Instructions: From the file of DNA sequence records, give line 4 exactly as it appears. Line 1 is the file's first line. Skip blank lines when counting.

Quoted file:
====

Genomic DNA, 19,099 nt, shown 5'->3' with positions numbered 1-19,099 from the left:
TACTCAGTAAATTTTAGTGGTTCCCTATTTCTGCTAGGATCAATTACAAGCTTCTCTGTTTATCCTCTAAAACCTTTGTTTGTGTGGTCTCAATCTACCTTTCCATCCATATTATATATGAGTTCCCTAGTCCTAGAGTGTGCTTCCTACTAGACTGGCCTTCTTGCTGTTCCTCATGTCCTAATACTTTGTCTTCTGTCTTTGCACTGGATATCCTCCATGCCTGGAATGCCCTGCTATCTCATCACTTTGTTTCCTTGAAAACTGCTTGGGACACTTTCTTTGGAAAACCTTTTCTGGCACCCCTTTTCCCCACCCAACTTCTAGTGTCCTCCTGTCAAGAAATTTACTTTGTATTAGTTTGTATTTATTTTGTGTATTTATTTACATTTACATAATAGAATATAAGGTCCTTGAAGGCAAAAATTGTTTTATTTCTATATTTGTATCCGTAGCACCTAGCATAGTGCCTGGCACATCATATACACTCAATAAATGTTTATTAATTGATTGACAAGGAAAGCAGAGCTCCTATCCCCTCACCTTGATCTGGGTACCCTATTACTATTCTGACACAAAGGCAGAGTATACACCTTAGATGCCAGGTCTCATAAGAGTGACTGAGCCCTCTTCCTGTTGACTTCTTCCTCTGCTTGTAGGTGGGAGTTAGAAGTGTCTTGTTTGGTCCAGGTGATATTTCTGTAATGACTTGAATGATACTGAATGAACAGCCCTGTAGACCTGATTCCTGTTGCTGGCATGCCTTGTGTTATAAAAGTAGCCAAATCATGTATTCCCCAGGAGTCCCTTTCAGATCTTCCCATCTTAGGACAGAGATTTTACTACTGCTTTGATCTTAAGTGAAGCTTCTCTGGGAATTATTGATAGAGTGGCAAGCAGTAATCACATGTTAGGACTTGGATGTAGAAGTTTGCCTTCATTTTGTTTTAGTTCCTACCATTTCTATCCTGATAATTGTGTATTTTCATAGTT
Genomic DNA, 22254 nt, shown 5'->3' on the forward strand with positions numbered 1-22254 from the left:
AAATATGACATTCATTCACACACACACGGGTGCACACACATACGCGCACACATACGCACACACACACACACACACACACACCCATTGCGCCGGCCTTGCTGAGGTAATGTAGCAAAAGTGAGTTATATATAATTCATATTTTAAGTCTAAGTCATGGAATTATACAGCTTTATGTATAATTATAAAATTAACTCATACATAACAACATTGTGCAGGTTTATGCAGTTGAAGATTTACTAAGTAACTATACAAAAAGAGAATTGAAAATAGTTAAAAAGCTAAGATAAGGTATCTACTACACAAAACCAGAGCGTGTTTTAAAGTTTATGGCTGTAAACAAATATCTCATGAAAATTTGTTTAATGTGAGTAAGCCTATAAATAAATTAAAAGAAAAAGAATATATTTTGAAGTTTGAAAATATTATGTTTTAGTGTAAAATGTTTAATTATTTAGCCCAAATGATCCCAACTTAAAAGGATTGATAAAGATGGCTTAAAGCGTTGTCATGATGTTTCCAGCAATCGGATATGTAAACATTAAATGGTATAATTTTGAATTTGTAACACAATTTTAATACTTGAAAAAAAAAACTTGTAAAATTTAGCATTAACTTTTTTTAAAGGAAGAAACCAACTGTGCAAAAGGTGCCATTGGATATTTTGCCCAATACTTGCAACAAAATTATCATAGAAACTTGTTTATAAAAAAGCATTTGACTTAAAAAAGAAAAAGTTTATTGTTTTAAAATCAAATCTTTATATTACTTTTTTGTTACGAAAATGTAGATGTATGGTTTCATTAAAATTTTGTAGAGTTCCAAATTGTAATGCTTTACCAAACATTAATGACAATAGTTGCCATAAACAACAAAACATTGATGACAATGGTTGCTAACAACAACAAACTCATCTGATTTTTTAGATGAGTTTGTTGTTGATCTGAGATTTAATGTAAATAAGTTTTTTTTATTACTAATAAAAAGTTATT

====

AAATATGACATTCATTCACACACACACGGGTGCACACACATACGCGCACACATACGCACACACACACACACACACACACACCCATTGCGCCGGCCTTGCTGAGGTAATGTAGCAAAAGTGAGTTATATATAATTCATATTTTAAGTCTAAGTCATGGAATTATACAGCTTTATGTATAATTATAAAATTAACTCATACATAACAACATTGTGCAGGTTTATGCAGTTGAAGATTTACTAAGTAACTATACAAAAAGAGAATTGAAAATAGTTAAAAAGCTAAGATAAGGTATCTACTACACAAAACCAGAGCGTGTTTTAAAGTTTATGGCTGTAAACAAATATCTCATGAAAATTTGTTTAATGTGAGTAAGCCTATAAATAAATTAAAAGAAAAAGAATATATTTTGAAGTTTGAAAATATTATGTTTTAGTGTAAAATGTTTAATTATTTAGCCCAAATGATCCCAACTTAAAAGGATTGATAAAGATGGCTTAAAGCGTTGTCATGATGTTTCCAGCAATCGGATATGTAAACATTAAATGGTATAATTTTGAATTTGTAACACAATTTTAATACTTGAAAAAAAAAACTTGTAAAATTTAGCATTAACTTTTTTTAAAGGAAGAAACCAACTGTGCAAAAGGTGCCATTGGATATTTTGCCCAATACTTGCAACAAAATTATCATAGAAACTTGTTTATAAAAAAGCATTTGACTTAAAAAAGAAAAAGTTTATTGTTTTAAAATCAAATCTTTATATTACTTTTTTGTTACGAAAATGTAGATGTATGGTTTCATTAAAATTTTGTAGAGTTCCAAATTGTAATGCTTTACCAAACATTAATGACAATAGTTGCCATAAACAACAAAACATTGATGACAATGGTTGCTAACAACAACAAACTCATCTGATTTTTTAGATGAGTTTGTTGTTGATCTGAGATTTAATGTAAATAAGTTTTTTTTATTACTAATAAAAAGTTATT